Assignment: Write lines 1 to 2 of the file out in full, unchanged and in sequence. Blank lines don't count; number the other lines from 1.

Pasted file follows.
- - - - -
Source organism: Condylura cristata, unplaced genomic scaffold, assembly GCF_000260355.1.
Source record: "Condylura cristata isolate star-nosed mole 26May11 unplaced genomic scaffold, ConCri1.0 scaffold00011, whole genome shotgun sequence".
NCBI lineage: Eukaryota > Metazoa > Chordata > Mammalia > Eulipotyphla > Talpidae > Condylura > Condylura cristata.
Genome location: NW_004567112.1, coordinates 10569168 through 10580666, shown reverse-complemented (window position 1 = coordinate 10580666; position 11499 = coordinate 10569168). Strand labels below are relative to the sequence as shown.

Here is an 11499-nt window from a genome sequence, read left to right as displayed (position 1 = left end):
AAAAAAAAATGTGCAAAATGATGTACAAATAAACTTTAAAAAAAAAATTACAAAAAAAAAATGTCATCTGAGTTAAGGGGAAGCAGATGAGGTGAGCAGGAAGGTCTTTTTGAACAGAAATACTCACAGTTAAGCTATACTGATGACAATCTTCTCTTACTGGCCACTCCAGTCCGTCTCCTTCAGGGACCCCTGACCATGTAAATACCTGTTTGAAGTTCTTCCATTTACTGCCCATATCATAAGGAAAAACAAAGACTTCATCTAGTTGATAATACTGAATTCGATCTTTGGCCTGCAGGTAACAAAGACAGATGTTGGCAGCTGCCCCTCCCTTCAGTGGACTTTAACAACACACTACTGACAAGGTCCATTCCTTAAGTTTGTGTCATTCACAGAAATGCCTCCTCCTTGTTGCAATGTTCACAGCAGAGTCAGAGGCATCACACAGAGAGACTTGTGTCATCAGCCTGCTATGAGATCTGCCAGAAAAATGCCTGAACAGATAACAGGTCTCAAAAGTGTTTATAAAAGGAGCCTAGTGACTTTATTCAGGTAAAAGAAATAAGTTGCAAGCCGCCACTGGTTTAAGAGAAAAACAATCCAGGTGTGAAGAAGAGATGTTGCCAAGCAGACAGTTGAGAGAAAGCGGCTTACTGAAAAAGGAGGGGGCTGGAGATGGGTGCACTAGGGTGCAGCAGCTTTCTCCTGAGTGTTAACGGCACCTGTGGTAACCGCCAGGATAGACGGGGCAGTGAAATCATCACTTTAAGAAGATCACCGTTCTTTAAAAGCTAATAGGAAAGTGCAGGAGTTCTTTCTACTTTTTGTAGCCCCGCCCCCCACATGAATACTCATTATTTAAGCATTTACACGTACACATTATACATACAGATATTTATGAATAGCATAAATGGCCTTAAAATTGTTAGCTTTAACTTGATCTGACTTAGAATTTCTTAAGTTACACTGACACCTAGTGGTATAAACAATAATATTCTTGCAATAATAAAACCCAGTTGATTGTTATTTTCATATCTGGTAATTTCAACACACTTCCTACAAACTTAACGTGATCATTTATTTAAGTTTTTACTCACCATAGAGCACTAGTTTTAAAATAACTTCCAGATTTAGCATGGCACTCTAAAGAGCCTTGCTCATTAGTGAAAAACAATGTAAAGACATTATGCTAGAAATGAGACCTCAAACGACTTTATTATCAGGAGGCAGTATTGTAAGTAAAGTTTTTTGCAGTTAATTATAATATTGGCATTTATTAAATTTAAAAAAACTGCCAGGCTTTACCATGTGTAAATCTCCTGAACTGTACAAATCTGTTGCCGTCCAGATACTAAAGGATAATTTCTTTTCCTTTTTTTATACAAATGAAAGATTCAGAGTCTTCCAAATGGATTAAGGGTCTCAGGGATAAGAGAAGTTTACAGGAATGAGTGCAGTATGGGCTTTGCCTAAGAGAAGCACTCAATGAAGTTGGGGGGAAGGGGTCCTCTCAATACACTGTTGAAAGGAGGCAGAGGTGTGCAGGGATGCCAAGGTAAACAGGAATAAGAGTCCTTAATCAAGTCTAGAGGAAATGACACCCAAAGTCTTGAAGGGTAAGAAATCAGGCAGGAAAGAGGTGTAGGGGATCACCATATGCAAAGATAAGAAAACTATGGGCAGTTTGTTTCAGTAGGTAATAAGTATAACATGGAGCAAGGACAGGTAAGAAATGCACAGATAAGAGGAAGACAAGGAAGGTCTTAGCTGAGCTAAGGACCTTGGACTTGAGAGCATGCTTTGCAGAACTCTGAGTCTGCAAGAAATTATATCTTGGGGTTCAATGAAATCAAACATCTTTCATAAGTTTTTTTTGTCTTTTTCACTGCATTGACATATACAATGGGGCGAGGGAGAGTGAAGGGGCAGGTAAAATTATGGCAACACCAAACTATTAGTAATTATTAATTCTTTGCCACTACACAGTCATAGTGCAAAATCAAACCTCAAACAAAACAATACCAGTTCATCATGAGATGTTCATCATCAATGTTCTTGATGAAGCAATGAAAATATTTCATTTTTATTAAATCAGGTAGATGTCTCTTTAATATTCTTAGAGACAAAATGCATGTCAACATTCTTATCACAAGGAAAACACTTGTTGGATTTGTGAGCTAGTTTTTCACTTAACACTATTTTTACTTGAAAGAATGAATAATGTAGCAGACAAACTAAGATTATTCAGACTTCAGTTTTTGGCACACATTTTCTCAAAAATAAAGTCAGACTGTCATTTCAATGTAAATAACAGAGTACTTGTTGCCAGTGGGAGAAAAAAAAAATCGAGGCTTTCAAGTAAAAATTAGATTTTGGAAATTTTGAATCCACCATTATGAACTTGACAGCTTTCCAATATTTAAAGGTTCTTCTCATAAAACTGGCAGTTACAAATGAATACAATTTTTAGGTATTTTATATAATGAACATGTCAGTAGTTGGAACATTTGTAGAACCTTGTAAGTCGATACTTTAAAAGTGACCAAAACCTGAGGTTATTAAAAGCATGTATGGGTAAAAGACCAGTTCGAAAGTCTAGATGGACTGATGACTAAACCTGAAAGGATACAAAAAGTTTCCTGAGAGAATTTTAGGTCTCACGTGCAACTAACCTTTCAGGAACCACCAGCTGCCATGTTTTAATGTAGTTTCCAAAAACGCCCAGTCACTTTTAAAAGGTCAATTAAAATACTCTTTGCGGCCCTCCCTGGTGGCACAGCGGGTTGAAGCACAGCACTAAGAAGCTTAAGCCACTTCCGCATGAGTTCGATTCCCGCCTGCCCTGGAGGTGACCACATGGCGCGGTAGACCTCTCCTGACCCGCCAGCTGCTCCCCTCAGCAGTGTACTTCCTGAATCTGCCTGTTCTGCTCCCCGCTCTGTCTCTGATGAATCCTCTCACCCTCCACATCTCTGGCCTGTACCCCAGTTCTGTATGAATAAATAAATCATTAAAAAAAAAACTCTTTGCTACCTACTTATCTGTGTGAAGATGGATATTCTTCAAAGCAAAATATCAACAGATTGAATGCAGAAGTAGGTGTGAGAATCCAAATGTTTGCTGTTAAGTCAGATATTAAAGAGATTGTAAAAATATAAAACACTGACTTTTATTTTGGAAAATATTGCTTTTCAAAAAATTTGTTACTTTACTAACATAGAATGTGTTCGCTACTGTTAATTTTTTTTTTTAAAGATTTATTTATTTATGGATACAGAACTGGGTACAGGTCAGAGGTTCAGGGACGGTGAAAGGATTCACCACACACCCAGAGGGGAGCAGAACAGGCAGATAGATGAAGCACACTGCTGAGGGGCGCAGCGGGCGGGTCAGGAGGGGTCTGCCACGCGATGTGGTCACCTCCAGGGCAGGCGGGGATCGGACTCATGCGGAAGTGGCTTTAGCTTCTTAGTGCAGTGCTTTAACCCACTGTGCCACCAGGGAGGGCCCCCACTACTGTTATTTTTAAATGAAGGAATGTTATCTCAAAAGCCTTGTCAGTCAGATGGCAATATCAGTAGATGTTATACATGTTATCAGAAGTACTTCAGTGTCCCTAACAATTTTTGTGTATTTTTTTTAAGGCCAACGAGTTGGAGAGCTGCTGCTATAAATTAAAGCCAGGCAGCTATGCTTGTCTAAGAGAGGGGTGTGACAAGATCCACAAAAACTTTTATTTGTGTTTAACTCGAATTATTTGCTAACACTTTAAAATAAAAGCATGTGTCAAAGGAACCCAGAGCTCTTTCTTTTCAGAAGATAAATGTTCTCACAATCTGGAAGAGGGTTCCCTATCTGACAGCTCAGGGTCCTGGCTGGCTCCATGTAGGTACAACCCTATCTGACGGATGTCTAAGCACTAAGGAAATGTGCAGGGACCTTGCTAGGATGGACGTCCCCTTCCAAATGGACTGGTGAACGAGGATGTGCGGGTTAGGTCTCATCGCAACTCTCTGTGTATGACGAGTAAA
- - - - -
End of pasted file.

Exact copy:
Source organism: Condylura cristata, unplaced genomic scaffold, assembly GCF_000260355.1.
Source record: "Condylura cristata isolate star-nosed mole 26May11 unplaced genomic scaffold, ConCri1.0 scaffold00011, whole genome shotgun sequence".